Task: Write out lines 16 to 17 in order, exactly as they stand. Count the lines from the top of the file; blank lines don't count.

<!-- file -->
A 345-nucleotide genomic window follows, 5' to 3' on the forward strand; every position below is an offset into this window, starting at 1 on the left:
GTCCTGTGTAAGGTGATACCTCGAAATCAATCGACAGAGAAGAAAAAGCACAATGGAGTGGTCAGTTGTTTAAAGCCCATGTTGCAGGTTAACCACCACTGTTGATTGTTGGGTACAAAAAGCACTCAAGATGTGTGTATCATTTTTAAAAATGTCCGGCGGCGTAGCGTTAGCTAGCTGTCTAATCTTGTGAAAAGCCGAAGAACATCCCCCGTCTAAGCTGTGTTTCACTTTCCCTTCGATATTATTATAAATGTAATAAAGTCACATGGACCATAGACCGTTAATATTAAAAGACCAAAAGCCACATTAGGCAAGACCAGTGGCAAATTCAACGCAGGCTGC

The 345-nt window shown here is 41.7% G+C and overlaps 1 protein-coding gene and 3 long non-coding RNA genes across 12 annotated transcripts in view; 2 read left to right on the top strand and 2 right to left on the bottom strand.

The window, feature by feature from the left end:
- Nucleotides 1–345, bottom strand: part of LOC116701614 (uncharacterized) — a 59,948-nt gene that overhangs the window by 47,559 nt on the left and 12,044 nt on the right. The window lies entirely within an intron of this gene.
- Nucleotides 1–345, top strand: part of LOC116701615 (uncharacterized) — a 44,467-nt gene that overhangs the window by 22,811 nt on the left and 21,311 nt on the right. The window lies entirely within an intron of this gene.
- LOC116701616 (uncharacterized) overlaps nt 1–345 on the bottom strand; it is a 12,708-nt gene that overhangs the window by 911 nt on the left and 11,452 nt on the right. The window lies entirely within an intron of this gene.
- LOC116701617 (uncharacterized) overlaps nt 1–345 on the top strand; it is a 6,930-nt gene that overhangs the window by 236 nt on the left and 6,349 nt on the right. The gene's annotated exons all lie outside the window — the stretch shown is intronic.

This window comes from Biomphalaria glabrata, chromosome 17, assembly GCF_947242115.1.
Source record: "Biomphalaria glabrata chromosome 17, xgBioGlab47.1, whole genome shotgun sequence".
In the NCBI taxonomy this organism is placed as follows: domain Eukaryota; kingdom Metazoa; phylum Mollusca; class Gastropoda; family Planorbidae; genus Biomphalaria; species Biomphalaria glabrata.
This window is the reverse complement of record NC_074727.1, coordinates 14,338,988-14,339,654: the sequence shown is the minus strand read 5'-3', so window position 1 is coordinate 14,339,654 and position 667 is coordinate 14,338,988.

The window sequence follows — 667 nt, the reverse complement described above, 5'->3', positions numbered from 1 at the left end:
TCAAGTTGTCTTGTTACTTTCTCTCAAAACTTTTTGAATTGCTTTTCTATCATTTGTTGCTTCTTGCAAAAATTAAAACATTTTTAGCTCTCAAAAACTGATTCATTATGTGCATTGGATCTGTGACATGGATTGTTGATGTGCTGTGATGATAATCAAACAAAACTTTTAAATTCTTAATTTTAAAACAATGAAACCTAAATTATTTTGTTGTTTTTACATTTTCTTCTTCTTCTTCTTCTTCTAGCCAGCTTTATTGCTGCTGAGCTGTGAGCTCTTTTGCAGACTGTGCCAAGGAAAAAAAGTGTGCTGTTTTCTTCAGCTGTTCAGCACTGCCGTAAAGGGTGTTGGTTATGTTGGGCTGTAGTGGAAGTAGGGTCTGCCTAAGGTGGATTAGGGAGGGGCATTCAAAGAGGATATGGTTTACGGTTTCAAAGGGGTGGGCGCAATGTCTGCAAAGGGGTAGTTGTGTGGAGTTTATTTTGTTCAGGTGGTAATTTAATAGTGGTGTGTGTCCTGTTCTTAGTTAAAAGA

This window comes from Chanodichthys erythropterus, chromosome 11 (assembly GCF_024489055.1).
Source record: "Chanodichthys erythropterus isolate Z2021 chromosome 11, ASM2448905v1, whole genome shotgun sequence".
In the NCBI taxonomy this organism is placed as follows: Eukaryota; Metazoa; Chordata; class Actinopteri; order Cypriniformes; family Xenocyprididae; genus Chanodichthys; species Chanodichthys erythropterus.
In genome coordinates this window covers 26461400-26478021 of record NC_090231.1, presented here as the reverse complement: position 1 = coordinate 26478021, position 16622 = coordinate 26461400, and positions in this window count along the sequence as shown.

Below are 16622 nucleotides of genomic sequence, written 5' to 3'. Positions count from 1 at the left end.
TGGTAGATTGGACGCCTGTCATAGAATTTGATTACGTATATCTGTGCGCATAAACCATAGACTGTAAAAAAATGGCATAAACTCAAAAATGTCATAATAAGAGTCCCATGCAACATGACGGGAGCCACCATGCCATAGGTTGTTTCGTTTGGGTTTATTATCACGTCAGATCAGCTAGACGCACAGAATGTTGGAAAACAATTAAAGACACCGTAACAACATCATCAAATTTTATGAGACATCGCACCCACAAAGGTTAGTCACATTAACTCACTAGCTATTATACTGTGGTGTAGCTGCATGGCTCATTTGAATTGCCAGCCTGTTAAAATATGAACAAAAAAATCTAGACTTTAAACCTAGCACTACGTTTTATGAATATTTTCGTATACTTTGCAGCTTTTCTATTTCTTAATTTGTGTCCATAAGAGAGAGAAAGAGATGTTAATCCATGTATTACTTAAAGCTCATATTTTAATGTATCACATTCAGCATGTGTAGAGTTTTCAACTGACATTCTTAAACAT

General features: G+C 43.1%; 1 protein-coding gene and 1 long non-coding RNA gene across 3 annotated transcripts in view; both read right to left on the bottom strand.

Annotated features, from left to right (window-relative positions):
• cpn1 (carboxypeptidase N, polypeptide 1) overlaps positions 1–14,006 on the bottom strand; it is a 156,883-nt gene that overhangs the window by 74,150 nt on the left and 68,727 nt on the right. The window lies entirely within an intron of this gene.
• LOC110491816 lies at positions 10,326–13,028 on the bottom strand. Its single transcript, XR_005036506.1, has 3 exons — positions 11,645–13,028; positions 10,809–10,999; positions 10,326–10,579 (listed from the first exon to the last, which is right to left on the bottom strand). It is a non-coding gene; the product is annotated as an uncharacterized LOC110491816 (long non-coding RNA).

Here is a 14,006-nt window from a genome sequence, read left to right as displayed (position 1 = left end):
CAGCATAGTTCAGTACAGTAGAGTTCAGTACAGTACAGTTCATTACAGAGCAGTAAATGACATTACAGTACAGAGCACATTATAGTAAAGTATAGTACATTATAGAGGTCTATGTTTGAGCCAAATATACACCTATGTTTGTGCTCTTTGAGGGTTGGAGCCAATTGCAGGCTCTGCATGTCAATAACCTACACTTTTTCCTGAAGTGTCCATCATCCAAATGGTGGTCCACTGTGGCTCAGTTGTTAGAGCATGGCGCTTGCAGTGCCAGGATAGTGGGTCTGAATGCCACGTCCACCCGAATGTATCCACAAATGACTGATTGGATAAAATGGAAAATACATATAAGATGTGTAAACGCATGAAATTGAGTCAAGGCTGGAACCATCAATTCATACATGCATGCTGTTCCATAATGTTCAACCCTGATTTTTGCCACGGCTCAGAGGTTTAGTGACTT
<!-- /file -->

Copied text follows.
Source record: "Chanodichthys erythropterus isolate Z2021 chromosome 11, ASM2448905v1, whole genome shotgun sequence".
In the NCBI taxonomy this organism is placed as follows: Eukaryota; Metazoa; Chordata; class Actinopteri; order Cypriniformes; family Xenocyprididae; genus Chanodichthys; species Chanodichthys erythropterus.